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DEMERATH, N.J. III "Jay" Devoted father, husband, brother, grandfather, uncle, and friend, passed away on February 5, 2021. He was a cheerful and positive presence, and took delight in people of all kinds. He would greet people at the door with a hearty, "Well, look who's here!" He was a researcher, a writer, an administrator, and always a teacher – constantly trying to help his sons be more concise writers, more interesting conversationalists, and better close harmony singers. He also wanted them to develop jump shots and spin serves. Born in 1936 in Boston, Jay attended the Lawrenceville School, and then Harvard College, where he met his wife Judy Richie Demerath in the glee club. He earned his PhD at University of California, Berkeley. He first taught at University of Wisconsin – Madison, where his Introduction to Sociology course, taught with lifelong friend Gerry Marwell, was picked up by Wisconsin Public Radio. After serving as Chair of the Department of Sociology at Wisconsin, he accepted a two year stint as Executive Director of the American Sociological Association, and in 1972 he became Professor and Chair of the Department of Sociology at the University of Massachusetts, Amherst, where he would remain for rest of his career. The common focus of over a dozen books, and countless articles and presentations was how religion and politics intersected. He first explored this in the American Civil Rights movement after gaining permission from Martin Luther King, Jr. and Andrew Young. The book that emerged from the study, written with Gerry Marwell and Mike Aiken, was entitled, Dynamics of Idealism: White Activists in a Black Movement (1971). After numerous other projects, including a local case study of Springfield, MA, with Rhys Williams (1992), Jay took his interests to a much broader scale, undertaking a global comparison of 14 secular states that allow for religious politics. He published his findings in Crossing the Gods: World Religions and Worldly Politics (2001). Jay was also a forerunner in the study of the non-religious. He coined the term "sacralization" to refer to "the process by which the secular becomes sacred or other new forms of the sacred emerge" (2007, p.66). Later in his career he became the Emile Durkheim Distinguished Professorship of Sociology at UMass. He relished wordplay. When he retired, he changed the title in his email signature from "Distinguished" to "Extinguished" Professor. He was a loyal friend, corresponding with, hosting, visiting, and supporting, people from all over the world, and from the many different chapters of his life. A lifelong New England sports fan, his sons are still coming to terms with the fact that his favorite Boston Celtic was Danny Ainge. He was a stylish and vigorous dancer. His partners often left the floor with wan smiles as though they had just successfully survived a cycle in the washing machine. But Jay knew we all deserved credit for surviving the cycles of life's washing machine. He was an unabashedly enthusiastic cheerleader of his sons, daughters-in-law, nieces and nephews, grandchildren, and friends; sharing their latest news and exploits with all who would listen. Jay was predeceased by his loving wife Judy, who passed away in 2011, and to whom he was devoted during their 51 year marriage. He will live on in the hearts and minds of his sons and their wives, Loren and Janine, Peter and Ellen, and Ben and Mary; his brother Jeff and his sister Julie; and his grandchildren, Oliver, Rafaela, Olivia, Emma, Gus, Annie, Sophia, and Jacoby. There will be a virtual Memorial for Jay via Zoom on March 13 at 4 p.m. EST. Donations in his name may be made to the American Friends Service Committee, www.afsc.org or the Society for the Scientific Study of Religion, sssreligion.org His family would also cherish your thoughts and memories of him. Please share them with us at: douglassfuneral.com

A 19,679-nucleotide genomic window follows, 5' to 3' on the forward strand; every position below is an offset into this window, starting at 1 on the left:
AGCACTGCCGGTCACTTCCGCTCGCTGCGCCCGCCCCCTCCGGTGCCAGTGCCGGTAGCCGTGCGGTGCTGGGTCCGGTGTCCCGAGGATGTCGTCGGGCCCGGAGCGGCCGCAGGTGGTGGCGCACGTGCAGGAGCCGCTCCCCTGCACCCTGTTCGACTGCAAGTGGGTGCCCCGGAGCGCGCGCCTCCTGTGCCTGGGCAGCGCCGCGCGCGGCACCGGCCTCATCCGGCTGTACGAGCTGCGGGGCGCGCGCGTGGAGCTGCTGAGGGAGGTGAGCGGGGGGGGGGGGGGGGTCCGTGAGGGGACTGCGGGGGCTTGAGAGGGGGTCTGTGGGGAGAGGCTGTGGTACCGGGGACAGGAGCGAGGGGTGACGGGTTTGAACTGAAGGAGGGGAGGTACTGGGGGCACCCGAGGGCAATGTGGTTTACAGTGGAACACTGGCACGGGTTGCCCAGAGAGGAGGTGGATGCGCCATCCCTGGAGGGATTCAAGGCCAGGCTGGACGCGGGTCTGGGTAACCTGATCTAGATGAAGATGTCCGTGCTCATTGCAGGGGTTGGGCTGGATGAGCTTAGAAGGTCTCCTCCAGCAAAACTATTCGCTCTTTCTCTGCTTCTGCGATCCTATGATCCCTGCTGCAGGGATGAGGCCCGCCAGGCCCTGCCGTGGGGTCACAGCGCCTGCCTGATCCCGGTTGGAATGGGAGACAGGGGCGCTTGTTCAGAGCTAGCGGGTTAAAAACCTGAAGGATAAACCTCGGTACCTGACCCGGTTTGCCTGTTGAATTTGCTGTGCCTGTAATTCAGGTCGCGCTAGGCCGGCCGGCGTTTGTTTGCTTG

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Published in Boston Globe from Mar. 2 to Mar. 7, 2021.
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March 8, 2021
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